Patterson, MO teen's illness puzzles doctors, family looks for answers
PATTERSON, MO (KFVS) - A teen in Wayne County, Missouri is bedridden after a mysterious illness takes over his muscles.
Now, his family hopes someone can help them find a cure.
A year ago Bane Adams could walk and see, but now his life is much different.
The 15-year-old Patterson teen hopes you share his story to bring awareness and find answers.
"I don't know how much longer my son can take this. I really don't. We're trying to keep his spirits up, but it's been a year," said Bane's mom Dawn Adams.
Bane turned 15 years old this week.
On his last birthday, he never imagined he wouldn't be able to get out of bed.
"My entire body hurts constantly," Bane said.
His mom said the illness came on fast.
"We thought it was growing pains. We took him to the doctor. They didn't find anything, and then he started where he wasn't able to walk on one of his legs because the pain in his knees was so bad," Dawn said.
They went to two hospitals in Missouri, before spending six weeks at Greenville Children's in South Carolina.
"We found out he has Ehlers-Danlos syndrome. It causes his connective tissues to become like elastic," Dawn said.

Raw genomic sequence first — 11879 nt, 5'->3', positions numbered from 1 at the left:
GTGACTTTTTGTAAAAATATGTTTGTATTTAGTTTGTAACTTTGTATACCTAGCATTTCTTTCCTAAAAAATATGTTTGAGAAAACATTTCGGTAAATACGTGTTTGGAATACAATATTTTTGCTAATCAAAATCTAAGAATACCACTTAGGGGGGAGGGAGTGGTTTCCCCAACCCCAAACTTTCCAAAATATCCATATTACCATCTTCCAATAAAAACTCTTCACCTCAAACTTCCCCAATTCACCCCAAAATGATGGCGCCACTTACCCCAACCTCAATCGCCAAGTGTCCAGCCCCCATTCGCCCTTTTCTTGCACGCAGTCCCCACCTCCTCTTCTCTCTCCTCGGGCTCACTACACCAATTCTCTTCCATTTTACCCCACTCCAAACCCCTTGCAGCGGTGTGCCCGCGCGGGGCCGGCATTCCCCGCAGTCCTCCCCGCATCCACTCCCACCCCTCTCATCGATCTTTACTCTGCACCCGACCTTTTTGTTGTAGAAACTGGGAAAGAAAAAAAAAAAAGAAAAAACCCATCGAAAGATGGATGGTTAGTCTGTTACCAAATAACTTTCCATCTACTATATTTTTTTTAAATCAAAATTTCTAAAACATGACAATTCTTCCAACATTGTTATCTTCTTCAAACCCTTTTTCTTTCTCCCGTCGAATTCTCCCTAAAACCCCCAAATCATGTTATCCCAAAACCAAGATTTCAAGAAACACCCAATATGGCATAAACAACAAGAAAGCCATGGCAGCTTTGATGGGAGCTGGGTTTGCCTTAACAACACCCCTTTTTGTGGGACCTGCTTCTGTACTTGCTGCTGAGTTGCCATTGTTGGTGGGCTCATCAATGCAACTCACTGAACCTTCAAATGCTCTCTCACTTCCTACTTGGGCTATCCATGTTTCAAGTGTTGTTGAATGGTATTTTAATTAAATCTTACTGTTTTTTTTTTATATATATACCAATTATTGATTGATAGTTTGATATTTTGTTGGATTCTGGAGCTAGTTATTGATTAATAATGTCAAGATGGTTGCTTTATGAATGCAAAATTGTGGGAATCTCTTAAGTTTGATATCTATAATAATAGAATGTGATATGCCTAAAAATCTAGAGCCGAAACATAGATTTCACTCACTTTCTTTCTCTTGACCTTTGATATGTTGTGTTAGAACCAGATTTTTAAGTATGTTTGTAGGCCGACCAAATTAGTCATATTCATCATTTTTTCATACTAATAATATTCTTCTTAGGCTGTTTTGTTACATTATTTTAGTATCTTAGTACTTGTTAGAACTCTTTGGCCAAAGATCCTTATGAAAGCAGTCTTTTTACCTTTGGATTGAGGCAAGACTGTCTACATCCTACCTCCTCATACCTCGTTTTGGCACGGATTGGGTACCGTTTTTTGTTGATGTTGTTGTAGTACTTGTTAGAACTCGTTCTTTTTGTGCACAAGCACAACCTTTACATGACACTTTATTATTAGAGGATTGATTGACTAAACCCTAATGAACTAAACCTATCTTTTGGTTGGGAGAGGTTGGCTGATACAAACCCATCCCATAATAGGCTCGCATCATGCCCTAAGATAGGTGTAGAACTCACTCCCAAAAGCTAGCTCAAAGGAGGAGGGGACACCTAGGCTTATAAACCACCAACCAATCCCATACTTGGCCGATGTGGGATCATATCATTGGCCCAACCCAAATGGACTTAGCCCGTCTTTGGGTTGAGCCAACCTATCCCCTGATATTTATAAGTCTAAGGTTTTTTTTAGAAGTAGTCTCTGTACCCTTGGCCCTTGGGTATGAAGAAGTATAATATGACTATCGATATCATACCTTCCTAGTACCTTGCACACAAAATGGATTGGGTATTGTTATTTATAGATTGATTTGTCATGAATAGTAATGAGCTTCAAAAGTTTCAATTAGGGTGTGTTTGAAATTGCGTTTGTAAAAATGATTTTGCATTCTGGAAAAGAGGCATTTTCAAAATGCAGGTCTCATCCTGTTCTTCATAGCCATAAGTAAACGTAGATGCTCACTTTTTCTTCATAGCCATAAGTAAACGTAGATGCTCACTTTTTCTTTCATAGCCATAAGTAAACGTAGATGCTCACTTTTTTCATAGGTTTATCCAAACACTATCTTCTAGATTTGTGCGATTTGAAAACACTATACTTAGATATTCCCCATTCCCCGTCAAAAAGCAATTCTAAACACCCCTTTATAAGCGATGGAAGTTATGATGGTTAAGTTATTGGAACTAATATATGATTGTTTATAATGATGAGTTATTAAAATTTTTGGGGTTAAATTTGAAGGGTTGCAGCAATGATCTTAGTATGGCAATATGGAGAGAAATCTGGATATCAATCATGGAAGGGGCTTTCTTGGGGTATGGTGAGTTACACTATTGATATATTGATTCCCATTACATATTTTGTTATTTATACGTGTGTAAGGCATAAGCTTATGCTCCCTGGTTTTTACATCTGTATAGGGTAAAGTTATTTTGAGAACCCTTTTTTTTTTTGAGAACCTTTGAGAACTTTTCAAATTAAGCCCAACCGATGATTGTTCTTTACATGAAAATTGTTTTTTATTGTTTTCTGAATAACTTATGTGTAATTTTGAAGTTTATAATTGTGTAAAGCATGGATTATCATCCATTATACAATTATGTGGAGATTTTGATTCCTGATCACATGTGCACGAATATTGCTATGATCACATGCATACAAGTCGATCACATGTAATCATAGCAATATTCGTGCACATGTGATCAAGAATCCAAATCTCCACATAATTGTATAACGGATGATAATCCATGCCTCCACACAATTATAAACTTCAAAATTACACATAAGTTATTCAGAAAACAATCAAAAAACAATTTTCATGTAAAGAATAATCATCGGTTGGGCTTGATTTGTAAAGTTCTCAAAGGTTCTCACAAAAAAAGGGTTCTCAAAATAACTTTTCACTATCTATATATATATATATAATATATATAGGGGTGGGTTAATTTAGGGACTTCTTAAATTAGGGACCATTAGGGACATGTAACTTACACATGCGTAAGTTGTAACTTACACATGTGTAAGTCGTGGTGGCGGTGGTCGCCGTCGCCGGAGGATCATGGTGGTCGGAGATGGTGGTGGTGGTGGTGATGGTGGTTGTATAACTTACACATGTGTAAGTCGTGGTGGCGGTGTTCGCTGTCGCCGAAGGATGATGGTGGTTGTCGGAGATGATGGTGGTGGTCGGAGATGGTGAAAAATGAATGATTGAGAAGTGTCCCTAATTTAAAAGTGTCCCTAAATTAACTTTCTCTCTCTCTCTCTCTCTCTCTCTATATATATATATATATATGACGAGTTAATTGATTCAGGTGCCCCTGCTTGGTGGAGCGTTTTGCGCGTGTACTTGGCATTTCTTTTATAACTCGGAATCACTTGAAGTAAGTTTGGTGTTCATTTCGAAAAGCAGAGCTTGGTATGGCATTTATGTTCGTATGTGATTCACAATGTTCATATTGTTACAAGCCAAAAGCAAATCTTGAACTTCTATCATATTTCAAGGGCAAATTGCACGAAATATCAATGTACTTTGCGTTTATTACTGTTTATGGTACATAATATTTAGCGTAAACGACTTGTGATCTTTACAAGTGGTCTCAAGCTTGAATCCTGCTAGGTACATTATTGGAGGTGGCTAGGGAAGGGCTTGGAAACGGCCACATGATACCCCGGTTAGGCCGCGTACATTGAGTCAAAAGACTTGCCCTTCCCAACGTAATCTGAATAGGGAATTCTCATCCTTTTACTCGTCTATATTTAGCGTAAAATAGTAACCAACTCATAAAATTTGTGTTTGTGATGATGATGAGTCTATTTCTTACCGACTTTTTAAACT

"I can bend my fingers back and lie them on the back of my hand. I can twist my foot behind my head. I've never been able to do anything like this," Bane said.
But the diagnosis doesn't cover all of Bane's symptoms.
Soon his muscles gave out on him, and his eyes couldn't handle daylight.
"I can't even take off my glasses," Bane said.
Dawn said before the syndrome took over Bane loved to work on the farm with his animals.
Now, they had to give them up.
"Since I've lost all this It's becoming difficult. It's very tiring," Bane said.
"He's scared. He wants to run and play," Dawn said.
Even though there are moments of despair, the family refuses to give up hope.
"My hope is that there will be a few, or just one specialist said, 'Hey, I'm willing to dedicate myself to help you find out what's going on with your son,'" Dawn said.
No matter how hard that road might be.
"I want to be healed. I want to basically get through all this," Bane said.
"My hope is that I want to see my son walk again, and I know it's going to happen," Dawn said.
Bane went through genetic testing in Greenville, but the results were inconclusive.
Dawn said next week they are headed to Vanderbilt University in Nashville, and hope they will find some answers.
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